Easy fitting variation with cowl neckline, hem band and puffed sleeves(My mannequin has no arms, and no buttocks of which to speak - this one was just hanging off it and it looked quite limp - so you've got me instead)
The ConstructionI've made enough knit fabric projects to know my sewing preferences now. Everything is cut with a 1.5cm seam allowance, sewn with a basic zig zag (pressure foot pressure down to 0 or 1, regular foot), then trimmed slightly and the edges are overcast using my regular sewing machine. The seams are robust, pretty and really easy to handle. My hems are folded once, zig zagged and trimmed.
The only problem with the construction is that this is very thread-consuming and I had to get a bit creative when the gutterman spools kept running out. I switched to moon thread for one t-shirt, which also worked well.
Now might be a good time to talk about my favourite way of constructing a t-shirt. Not being one to follow instructions, I don't know if other people do it like this at home. It is one of several methods I've seen on RTW so it can't be that bad. The main principle is to sew as much flat stuff as possible.
- Sew sleeve hems
- Sew one shoulder
- Sew neckband to neckline (or finish to one's own taste)
- Sew the other shoulder
- Sew in sleeves
- Sew side seams and sleeve seams
- Hem t-shirt
Some methods say to have your neckline ready as an enclosed circle (both shoulder seams already sewn), and your neckband as a closed loop - and stitch one loop to the other. I don't like this for various reasons. Today's main reason is that it's particularly difficult to judge how to ease the neckband evenly into the neckline. Your neckband is probably divided into quarters, but your neckline isn't a perfect circle. Your shoulder seams aren't opposite each other in a perfect circle, so the length between them via the front and via the back are different. It means that your front edge would be too tight, and your back neckline would be saggy.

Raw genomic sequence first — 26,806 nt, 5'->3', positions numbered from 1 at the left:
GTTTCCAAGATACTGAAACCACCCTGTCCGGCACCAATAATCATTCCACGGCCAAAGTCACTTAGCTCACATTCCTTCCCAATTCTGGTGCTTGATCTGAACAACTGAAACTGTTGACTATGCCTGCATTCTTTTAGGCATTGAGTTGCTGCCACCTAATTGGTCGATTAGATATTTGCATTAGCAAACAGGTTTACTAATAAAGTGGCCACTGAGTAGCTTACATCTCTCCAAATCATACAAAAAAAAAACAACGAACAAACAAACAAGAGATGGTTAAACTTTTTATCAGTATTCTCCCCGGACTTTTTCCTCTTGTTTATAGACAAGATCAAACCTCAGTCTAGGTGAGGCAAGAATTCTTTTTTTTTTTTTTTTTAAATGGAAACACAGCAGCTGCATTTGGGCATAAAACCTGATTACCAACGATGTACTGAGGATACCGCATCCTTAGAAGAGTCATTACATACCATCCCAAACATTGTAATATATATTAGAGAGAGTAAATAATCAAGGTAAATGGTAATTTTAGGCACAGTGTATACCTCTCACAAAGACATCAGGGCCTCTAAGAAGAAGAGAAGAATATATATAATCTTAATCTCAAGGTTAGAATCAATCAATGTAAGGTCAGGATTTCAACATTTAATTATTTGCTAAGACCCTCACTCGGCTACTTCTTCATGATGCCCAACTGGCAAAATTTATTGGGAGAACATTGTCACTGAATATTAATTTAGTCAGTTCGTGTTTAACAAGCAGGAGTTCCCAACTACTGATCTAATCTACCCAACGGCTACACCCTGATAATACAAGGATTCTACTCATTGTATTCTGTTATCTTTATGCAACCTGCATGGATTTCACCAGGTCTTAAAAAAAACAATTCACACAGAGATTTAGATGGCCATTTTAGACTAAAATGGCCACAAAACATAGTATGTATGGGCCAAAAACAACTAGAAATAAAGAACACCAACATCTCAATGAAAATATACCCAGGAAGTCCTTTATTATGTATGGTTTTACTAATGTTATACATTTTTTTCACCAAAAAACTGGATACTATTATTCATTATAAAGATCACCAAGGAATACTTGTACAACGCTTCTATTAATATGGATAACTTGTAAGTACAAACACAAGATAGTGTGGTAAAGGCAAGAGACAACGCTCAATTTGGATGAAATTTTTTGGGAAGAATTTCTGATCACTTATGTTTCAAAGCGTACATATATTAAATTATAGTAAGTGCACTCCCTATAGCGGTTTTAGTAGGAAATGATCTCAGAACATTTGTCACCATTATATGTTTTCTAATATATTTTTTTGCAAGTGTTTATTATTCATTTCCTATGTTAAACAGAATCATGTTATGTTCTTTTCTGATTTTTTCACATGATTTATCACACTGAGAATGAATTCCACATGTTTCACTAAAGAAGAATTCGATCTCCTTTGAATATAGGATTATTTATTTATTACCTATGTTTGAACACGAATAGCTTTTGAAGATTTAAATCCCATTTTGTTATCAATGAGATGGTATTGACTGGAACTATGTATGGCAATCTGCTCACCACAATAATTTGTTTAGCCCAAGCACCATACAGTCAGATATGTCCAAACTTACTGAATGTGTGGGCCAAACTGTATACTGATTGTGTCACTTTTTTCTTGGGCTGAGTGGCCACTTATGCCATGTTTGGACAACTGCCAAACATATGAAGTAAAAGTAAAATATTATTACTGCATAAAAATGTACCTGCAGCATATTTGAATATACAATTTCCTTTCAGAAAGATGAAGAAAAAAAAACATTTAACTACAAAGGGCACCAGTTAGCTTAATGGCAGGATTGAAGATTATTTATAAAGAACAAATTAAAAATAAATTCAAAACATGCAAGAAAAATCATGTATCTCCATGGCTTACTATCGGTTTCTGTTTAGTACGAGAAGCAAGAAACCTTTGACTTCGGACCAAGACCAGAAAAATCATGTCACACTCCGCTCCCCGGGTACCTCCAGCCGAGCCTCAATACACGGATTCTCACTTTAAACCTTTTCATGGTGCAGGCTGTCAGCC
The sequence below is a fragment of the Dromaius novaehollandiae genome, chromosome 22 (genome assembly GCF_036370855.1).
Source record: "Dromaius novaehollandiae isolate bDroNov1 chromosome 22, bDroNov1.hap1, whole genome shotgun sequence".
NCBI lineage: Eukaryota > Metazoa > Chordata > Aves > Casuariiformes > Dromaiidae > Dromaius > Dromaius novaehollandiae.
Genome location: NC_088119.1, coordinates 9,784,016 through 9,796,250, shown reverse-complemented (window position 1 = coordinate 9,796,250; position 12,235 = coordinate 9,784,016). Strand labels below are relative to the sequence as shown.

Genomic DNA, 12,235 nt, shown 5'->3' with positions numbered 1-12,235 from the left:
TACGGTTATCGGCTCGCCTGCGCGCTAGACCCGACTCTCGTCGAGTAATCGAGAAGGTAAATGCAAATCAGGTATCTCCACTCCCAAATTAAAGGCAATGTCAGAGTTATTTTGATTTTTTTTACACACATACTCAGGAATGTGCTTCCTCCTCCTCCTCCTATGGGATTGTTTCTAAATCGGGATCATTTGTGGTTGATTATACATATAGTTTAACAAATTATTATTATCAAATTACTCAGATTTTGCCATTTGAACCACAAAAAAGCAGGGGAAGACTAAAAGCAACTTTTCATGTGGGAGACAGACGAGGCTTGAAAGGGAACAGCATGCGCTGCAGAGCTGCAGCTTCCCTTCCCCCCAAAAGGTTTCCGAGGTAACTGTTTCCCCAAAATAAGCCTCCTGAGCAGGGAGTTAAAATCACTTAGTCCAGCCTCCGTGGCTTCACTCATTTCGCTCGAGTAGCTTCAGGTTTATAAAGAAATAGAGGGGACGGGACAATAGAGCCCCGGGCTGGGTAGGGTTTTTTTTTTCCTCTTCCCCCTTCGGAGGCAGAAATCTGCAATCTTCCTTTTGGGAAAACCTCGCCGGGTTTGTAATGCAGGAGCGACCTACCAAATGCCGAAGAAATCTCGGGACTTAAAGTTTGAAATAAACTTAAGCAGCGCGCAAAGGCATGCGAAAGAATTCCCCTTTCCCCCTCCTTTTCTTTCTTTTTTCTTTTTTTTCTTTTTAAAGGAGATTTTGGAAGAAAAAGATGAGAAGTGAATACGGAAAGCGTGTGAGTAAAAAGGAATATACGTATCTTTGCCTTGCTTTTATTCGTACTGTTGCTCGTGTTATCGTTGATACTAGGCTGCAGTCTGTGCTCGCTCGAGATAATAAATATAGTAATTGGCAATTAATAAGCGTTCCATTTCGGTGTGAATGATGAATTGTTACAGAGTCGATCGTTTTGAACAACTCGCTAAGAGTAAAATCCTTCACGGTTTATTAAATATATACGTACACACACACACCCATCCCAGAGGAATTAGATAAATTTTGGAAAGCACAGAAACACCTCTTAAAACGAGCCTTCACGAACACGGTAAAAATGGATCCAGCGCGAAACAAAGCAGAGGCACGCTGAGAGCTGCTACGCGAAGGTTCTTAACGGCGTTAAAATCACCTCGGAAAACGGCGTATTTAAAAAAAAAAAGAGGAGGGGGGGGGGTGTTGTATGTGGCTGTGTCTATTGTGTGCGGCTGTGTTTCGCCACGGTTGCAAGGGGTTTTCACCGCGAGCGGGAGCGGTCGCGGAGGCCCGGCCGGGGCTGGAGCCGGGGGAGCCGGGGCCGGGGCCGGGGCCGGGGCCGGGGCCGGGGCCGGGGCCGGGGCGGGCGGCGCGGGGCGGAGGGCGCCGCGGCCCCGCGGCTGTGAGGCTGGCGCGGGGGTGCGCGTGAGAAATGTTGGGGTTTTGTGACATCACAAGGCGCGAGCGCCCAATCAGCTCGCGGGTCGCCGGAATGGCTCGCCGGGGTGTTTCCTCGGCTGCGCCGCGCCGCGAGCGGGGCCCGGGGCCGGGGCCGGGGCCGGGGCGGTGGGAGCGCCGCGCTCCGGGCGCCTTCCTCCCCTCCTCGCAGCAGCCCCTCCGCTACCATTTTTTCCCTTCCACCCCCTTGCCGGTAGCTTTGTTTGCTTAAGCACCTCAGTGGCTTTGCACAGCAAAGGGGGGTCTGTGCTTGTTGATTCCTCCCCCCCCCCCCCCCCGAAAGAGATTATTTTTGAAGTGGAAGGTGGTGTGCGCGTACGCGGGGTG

I try to avoid the latter method (in the round?) but it does prove useful at times. For instance, I made a mistake on the neckline of one t-shirt: cut a neckband too short and stretched it too much when sewing it in flat. It made the neck hole too small, choked me slightly and the t-shirt kept creeping up my neck - pulling the shoulders and the rest of the shirt out of line. After finishing the t-shirt, I cut out the neckband and reinserted a bigger one (in the round) - which has made everything much better. Sometimes fit issues in knit projects (in particular) are due to the construction/fabric and not the pattern.
|Neckline - Before (creeping up my neck because it's too tight - see drag lines and shoulder seams)|
|Neckline - After|
Anyway, I made about 6 t-shirts in total. Three were basic slim tees that I can wear as vests, and the others were slight variations in style. Hopefully these will be seeing a lot of use for a while to come.